Browsing Revolt Library By Tag : natural science

Revolt Library Browsing By Tag "natural science"

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A poor woman had a daughter by the name of Másha. Másha went in the morning to fetch water, and saw at the door something wrapped in rags. When she touched the rags, there came from it the sound of "Ooah, ooah, ooah!" Másha bent down and saw that it was a tiny, red-skinned baby. It was crying aloud: "Ooah, ooah!" Másha took it into her arms and carried it into the house, and gave it milk with a spoon. Her mother said: "What have you brought?" "A baby. I found it at our door." The mother said: "We are poor as it is; we have nothing to feed the baby with; I will go to the chief and tell him to take the baby." Másha began to cry, and said: "Mother, the child will not eat much; leave it here! See what red, wrinkled little hands and fingers it has!" Her mother looked at them, and she felt pity for the child. She did not take the baby away. Másha fed and sw...


Published by Freiheit Publishing Association New York Among all mental diseases which man has systematically inoculated into his cranium, the religious pest is the most abominable. Like all things else, this disease has a history; it only regrettable that in this case nothing will be found of the development from nonsense to reason, which is generally assumed to be the course of history. Old Zeus and his double, Jupiter, were still quite decent, jolly, we might even say, somewhat enlightened fellows, if compared with the last triplet on the pedigree of gods who, on examination, can safely rival with Vitzliputzli as to brutality and cruelty. We won't argue at all with the pensioned or dethroned gods, for they no longer do any harm. But the m... (From : Anarchy Archives.)

But, though Anarchism, like all other revolutionary movements, was born among the people--in the struggles of real life, and not in the philosopher's studio,--it is none the less important to know what place it occupies among the various scientific and philosophic streams of thought now prevalent: what is its relation to them; upon which of them principally does it rest; what method it employs in its researches---in other words, to which school of philosophy of law it belongs, and to which of the now existing tendencies in science it has the greatest affinity. We have heard of late so much about economic metaphysics that this question naturally presents a certain interest; and I shall endeavor to answer it as plainly as possible, avoiding difficult phraseology wherever it can be avoided. The intellectual movement of our own times originated in the writings of the Scotch and the French philosophers of the middle...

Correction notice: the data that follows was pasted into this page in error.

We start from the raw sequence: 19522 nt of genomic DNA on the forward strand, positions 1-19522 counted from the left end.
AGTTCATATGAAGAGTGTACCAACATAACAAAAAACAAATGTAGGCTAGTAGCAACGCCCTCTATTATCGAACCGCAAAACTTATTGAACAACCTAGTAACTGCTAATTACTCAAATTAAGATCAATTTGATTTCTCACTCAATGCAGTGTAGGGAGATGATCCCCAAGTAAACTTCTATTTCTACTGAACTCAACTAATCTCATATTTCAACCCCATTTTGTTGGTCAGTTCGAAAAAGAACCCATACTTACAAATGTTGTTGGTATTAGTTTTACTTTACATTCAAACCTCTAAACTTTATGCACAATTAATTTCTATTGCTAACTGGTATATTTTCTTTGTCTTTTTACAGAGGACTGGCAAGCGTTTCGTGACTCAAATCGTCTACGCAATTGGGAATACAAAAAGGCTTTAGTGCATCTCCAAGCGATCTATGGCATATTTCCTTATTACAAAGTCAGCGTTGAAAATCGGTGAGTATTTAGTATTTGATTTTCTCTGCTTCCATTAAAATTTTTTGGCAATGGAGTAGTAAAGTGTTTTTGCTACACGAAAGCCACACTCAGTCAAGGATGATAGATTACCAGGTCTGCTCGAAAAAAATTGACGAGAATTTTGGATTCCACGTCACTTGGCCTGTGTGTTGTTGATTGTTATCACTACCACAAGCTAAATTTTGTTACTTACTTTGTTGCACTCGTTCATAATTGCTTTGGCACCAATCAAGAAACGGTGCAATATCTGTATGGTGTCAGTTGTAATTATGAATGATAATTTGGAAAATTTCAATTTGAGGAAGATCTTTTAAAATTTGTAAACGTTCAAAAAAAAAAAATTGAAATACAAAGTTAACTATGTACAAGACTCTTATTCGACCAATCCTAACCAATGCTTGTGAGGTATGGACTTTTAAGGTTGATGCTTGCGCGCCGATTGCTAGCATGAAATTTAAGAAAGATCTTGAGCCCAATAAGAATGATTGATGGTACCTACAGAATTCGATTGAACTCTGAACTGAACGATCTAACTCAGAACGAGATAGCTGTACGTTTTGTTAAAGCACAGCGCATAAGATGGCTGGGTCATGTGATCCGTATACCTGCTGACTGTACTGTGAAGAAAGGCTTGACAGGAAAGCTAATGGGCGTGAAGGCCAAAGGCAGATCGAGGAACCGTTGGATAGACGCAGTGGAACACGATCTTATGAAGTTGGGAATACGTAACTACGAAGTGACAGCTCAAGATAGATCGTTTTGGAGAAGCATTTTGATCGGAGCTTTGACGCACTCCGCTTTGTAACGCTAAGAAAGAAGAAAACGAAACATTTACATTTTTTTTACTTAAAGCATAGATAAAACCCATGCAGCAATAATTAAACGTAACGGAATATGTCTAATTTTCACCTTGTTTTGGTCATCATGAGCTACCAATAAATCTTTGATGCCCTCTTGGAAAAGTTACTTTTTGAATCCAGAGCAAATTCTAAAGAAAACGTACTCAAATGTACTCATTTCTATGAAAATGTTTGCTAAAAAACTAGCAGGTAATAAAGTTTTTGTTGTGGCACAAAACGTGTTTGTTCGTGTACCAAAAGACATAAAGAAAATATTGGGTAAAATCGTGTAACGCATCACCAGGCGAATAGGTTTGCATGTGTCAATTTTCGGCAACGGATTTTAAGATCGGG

When Professor Huxley introduced, twenty-three years ago, the name and the subject of Physiography, his intentions were certainly excellent. Natural sciences were almost entirely excluded at that time from the schools. The teaching of geography stood very low: political geography, so-called, was a mere collection of names, and an entirely subordinate subject; and physical geography was a collection of information, too abstract, too incoherent, too wide, and too superficial at the same time, to be of any use in education. Under the name of Physiography natural sciences were, so to say, smuggled into the schools. And by showing how the study of Nature may be approached, and methods of scientific observation may be rendered familiar by examini... (From : Anarchy Archives.)

The time had come to think of the inauguration of the Modern School. Some time previously I had invited a number of gentlemen of great distinction and of progressive sentiments to assist me with their advice and form a kind of Committee of Consultation. My intercourse with them at Barcelona was of great value to me, and many of them remained in permanent relation with me, for which I may express my gratitude. They were of opinion that the Modern School should be opened with some display--invitation-cards, a circular to the press, a large hall, music, and oratorical addresses by distinguished Liberal politicians. It would have been easy to do this, and we would have attracted an audience of hundreds of people who would have applauded with that momentary enthusiasm which characterizes our public functions. But I was not seduced by the idea. As a Positivist and an Idealist I was convinced that a simple modesty best befitted the inauguration of a work of reform. Any other method see...


It was easy to foresee that the great revival of Natural Science which our generation has had the happiness to witness for thirty years, as also the new direction given to scientific literature by a phalanx of prominent men who dared to bring up the results of the most complicated scientific research in a shape accessible to the general reader, would necessarily bring about a like revival of Geography. This science, which takes up the laws discovered by its sister sciences, and shows their mutual action and consequences with regard to the surfaces of the globe, could not remain an outsider to the general scientific movement; and we see now an interest awakened in Geography which very much recalls the general interest taken in it by a procee... (From : Anarchy Archives.)

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